When I came across this Daily Mail headline last week…
…I simply let out a low moan without bothering to read any further. I assumed it was the usual sensationalist rubbish that frequently passes for the media reporting of science. Nowadays, for good or ill, I take it for granted that almost any science story appearing in the newspapers or on TV will be at best misleading and at worst just plain wrong.
So, what else is new? Click, flip, turn the page, forget about it…
But soon I was brought back to this story again. It was later in the week, thanks to the stalwart work of Vaughan at Mind Hacks, that I happened to discover that it wasn’t just the journalist who’d been quoting research without contextualising, it was the author of the original paper as well.
It seems that Dr Aric Sigman’s paper (PDF), published in the journal Biologist, really does suggest that social networking online is associated with a higher risk of cancer. Crudely put Sigman cites research showing that using the internet can lead to loneliness, and loneliness has also been associated with increased cancer risk. Voila, there’s your media-friendly scare story.
What the newspaper coverage doesn’t tell you is what Mind Hacks clearly does: that this research is, as Vaughan puts it, ‘appalling’. Sigman, it seems, has strung together a couple of correlations then drawn an extremely speculative conclusion from them. The correlation between internet use and loneliness isn’t even accurate – there’s plenty of correlational evidence that shows the exact opposite: that internet use actually decreases loneliness.
Heroes and villains
The heroes and villains in this little story are clear. Villain status firstly has to be accorded to Sigman for spouting this tosh in the first place. The Daily Mail and BBC News – and probably loads of other outlets – do their familiar job of passing on whatever seems likely to catch the attention of the visceral masses, without providing any perspective for understanding this information. Again, villain status.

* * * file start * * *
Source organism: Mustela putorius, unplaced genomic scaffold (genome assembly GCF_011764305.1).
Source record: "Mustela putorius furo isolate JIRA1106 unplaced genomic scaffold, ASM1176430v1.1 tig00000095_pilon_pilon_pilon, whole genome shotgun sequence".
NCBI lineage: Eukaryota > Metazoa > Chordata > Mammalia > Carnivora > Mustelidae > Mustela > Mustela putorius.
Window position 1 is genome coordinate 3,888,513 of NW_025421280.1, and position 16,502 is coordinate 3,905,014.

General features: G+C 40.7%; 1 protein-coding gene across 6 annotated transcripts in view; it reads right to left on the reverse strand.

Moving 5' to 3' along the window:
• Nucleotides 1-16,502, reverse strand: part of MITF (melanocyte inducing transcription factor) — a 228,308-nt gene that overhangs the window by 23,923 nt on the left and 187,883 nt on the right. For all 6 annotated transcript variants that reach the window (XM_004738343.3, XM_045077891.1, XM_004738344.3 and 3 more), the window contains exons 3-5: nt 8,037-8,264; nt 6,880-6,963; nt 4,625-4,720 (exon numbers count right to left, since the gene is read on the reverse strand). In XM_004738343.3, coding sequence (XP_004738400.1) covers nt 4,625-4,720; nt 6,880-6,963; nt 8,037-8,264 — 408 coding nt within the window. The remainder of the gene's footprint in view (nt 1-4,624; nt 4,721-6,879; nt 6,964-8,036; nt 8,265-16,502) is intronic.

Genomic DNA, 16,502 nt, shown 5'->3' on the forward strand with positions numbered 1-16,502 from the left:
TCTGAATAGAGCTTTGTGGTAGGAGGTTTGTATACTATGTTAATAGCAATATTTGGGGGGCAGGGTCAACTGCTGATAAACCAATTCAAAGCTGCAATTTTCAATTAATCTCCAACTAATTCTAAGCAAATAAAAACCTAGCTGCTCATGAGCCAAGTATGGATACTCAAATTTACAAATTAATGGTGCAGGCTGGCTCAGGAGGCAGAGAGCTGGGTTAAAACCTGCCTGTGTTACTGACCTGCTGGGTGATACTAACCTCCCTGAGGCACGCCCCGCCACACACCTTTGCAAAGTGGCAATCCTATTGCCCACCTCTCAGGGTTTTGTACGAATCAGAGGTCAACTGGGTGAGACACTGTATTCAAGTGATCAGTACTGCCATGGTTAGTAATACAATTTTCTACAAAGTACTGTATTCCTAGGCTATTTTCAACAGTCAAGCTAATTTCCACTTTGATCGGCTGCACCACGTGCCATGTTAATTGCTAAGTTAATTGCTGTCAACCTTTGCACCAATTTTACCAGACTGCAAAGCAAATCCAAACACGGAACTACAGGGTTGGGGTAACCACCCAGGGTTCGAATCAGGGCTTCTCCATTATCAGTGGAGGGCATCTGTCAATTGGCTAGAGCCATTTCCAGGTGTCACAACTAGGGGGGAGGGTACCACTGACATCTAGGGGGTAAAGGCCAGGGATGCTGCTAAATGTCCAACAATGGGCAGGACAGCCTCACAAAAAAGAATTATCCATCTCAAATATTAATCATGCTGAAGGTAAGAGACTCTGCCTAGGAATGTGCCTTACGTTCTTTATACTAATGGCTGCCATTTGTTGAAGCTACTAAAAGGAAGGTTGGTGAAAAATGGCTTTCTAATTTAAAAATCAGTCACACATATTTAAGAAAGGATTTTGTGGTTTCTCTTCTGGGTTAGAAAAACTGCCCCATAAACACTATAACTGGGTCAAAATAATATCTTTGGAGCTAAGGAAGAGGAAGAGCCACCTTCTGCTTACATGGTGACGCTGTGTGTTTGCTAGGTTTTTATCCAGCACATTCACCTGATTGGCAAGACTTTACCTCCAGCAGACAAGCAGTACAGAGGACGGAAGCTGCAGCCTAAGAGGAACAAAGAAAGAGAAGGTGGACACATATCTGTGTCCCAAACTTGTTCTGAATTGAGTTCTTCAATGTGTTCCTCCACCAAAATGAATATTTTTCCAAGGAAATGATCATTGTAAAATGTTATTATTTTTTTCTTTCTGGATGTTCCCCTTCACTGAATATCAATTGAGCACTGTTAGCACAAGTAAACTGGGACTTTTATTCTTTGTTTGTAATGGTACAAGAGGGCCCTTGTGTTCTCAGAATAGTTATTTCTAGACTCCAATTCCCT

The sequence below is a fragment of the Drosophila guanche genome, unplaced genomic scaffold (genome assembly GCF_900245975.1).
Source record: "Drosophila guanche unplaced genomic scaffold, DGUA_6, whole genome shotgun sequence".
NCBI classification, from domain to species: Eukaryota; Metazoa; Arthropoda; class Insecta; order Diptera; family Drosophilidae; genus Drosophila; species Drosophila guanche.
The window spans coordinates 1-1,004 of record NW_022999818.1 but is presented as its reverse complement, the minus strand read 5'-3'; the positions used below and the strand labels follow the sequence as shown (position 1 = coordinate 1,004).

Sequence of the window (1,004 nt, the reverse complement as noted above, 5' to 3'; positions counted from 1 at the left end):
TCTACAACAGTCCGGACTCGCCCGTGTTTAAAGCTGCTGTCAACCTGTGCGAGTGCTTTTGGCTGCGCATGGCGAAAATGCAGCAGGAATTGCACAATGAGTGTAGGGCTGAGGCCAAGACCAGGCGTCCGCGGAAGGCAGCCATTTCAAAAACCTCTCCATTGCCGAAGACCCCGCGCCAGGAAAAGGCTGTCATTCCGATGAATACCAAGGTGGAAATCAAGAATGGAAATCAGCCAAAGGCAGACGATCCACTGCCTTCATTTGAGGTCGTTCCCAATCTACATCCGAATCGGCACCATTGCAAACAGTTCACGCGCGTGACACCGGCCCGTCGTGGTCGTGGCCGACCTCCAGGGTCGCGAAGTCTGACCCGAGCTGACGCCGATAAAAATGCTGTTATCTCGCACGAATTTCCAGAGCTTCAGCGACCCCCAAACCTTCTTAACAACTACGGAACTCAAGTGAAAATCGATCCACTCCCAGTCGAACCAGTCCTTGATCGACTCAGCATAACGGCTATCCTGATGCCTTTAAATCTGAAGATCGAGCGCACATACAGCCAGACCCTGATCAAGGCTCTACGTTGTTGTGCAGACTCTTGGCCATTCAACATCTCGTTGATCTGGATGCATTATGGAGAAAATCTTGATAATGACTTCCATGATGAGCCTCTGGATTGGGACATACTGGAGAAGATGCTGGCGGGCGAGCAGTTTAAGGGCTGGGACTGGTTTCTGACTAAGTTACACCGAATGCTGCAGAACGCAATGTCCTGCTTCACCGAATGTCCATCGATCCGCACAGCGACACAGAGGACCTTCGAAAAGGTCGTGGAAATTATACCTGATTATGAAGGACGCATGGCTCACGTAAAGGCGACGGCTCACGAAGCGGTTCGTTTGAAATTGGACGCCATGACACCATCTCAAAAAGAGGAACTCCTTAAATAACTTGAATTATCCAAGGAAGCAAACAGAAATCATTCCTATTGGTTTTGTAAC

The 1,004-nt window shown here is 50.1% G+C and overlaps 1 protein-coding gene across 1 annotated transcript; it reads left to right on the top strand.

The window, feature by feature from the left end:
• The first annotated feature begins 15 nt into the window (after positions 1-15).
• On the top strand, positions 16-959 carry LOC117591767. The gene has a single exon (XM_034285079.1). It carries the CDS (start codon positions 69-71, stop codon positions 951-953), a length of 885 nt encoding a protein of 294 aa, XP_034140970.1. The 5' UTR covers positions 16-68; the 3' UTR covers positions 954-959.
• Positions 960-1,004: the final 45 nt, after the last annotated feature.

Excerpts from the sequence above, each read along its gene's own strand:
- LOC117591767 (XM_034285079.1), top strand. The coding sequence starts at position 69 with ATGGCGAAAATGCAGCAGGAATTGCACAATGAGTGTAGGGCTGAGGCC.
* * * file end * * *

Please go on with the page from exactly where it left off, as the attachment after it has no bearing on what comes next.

Mind Hacks are our heroes once again, along with John Grohol over at Psych Central who also points to the inadequacies of Sigman’s article and its subsequent reporting. Praise should also go to the NHS blog Behind The Headlines – a guide to science that makes the news – who weigh-in with a thoughtful response.
Winner of my newly inaugurated ‘Gurning Scientist Award’, though, has to go to Dr Ben Goldacre of Bad Science who appeared on Newsnight opposite Sigman to help expose the ‘research’ for what it is: scary speculation. The praise for Goldacre has been particularly fulsome in regard to the facial expressions he pulls while Sigman is talking. Here’s the video:
Salute the heroes
I tell you all this partly out of guilt. When I first started PsyBlog I wanted to help correct the awful coverage of psychology I read in the mainstream media, but it turned out that PsyBlog didn’t evolve in that direction. Of course I still come across barmy reporting of psychological science on a regular basis; this usually makes me wring my hands, feel a bit guilty, then write about some classic psych studies instead.
Thankfully, though, I’m feeling a lot less guilty in recent years. In the response to Sigman’s article I saw the number of people prepared to fight back against misinformation in both the research and reporting of psychological science. And this is not the first time or the first scientific field – not by a long way. I only pick a few examples mostly from psychology blogs because that’s closest to home – there are many others doing fantastic work (like Professor David Colquhoun’s Improbable Science)
Ironically an aspect of what Sigman thinks is giving us cancer, is what I believe is giving us real debate, and ultimately a better stab at the truth. Thank goodness for the people who are prepared to take the time to do the debunking. I salute you – long may you continue to open our eyes!
» See also: Eight Ways The Media Distorts Psychology
About the author
Psychologist, Jeremy Dean, PhD is the founder and author of PsyBlog. He holds a doctorate in psychology from University College London and two other advanced degrees in psychology.
He has been writing about scientific research on PsyBlog since 2004. He is also the author of the book “Making Habits, Breaking Habits” (Da Capo, 2003) and several ebooks:
- Accept Yourself: How to feel a profound sense of warmth and self-compassion
- The Anxiety Plan: 42 Strategies For Worry, Phobias, OCD and Panic
- Spark: 17 Steps That Will Boost Your Motivation For Anything
- Activate: How To Find Joy Again By Changing What You Do
[Image credit: michal_hadassah]